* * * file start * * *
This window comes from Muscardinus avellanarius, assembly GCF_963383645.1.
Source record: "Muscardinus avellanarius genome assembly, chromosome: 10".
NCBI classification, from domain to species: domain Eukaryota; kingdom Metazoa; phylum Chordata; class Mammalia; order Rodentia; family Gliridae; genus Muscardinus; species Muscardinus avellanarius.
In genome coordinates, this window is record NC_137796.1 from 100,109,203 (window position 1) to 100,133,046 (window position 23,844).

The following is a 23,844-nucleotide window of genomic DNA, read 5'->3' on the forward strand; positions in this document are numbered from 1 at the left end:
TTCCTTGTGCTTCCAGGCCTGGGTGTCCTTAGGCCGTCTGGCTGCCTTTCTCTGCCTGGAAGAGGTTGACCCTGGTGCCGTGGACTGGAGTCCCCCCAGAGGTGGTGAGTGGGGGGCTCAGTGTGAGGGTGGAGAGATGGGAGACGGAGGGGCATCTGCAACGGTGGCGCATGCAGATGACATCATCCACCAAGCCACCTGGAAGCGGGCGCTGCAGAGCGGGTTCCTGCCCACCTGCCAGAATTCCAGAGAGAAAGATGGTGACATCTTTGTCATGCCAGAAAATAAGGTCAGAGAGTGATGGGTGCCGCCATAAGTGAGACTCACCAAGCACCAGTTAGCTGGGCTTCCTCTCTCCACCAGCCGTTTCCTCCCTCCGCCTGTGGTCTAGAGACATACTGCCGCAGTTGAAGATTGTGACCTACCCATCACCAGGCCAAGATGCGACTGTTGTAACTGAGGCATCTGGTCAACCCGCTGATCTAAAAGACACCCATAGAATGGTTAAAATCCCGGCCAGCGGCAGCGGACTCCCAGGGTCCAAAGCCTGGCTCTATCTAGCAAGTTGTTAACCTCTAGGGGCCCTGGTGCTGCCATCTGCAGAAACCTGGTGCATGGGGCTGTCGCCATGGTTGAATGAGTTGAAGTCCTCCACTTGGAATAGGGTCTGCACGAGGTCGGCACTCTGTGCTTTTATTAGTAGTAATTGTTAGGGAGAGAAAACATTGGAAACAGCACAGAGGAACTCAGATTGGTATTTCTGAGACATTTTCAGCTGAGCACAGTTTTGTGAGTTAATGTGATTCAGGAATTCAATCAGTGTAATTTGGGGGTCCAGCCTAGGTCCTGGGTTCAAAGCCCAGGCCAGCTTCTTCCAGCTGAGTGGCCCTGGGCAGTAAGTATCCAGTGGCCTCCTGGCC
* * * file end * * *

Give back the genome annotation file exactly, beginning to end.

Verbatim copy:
This window comes from Muscardinus avellanarius, assembly GCF_963383645.1.
Source record: "Muscardinus avellanarius genome assembly, chromosome: 10".
NCBI classification, from domain to species: domain Eukaryota; kingdom Metazoa; phylum Chordata; class Mammalia; order Rodentia; family Gliridae; genus Muscardinus; species Muscardinus avellanarius.
In genome coordinates, this window is record NC_137796.1 from 100,109,203 (window position 1) to 100,133,046 (window position 23,844).

The following is a 23,844-nucleotide window of genomic DNA, read 5'->3' on the forward strand; positions in this document are numbered from 1 at the left end:
TTCCTTGTGCTTCCAGGCCTGGGTGTCCTTAGGCCGTCTGGCTGCCTTTCTCTGCCTGGAAGAGGTTGACCCTGGTGCCGTGGACTGGAGTCCCCCCAGAGGTGGTGAGTGGGGGGCTCAGTGTGAGGGTGGAGAGATGGGAGACGGAGGGGCATCTGCAACGGTGGCGCATGCAGATGACATCATCCACCAAGCCACCTGGAAGCGGGCGCTGCAGAGCGGGTTCCTGCCCACCTGCCAGAATTCCAGAGAGAAAGATGGTGACATCTTTGTCATGCCAGAAAATAAGGTCAGAGAGTGATGGGTGCCGCCATAAGTGAGACTCACCAAGCACCAGTTAGCTGGGCTTCCTCTCTCCACCAGCCGTTTCCTCCCTCCGCCTGTGGTCTAGAGACATACTGCCGCAGTTGAAGATTGTGACCTACCCATCACCAGGCCAAGATGCGACTGTTGTAACTGAGGCATCTGGTCAACCCGCTGATCTAAAAGACACCCATAGAATGGTTAAAATCCCGGCCAGCGGCAGCGGACTCCCAGGGTCCAAAGCCTGGCTCTATCTAGCAAGTTGTTAACCTCTAGGGGCCCTGGTGCTGCCATCTGCAGAAACCTGGTGCATGGGGCTGTCGCCATGGTTGAATGAGTTGAAGTCCTCCACTTGGAATAGGGTCTGCACGAGGTCGGCACTCTGTGCTTTTATTAGTAGTAATTGTTAGGGAGAGAAAACATTGGAAACAGCACAGAGGAACTCAGATTGGTATTTCTGAGACATTTTCAGCTGAGCACAGTTTTGTGAGTTAATGTGATTCAGGAATTCAATCAGTGTAATTTGGGGGTCCAGCCTAGGTCCTGGGTTCAAAGCCCAGGCCAGCTTCTTCCAGCTGAGTGGCCCTGGGCAGTAAGTATCCAGTGGCCTCCTGGCC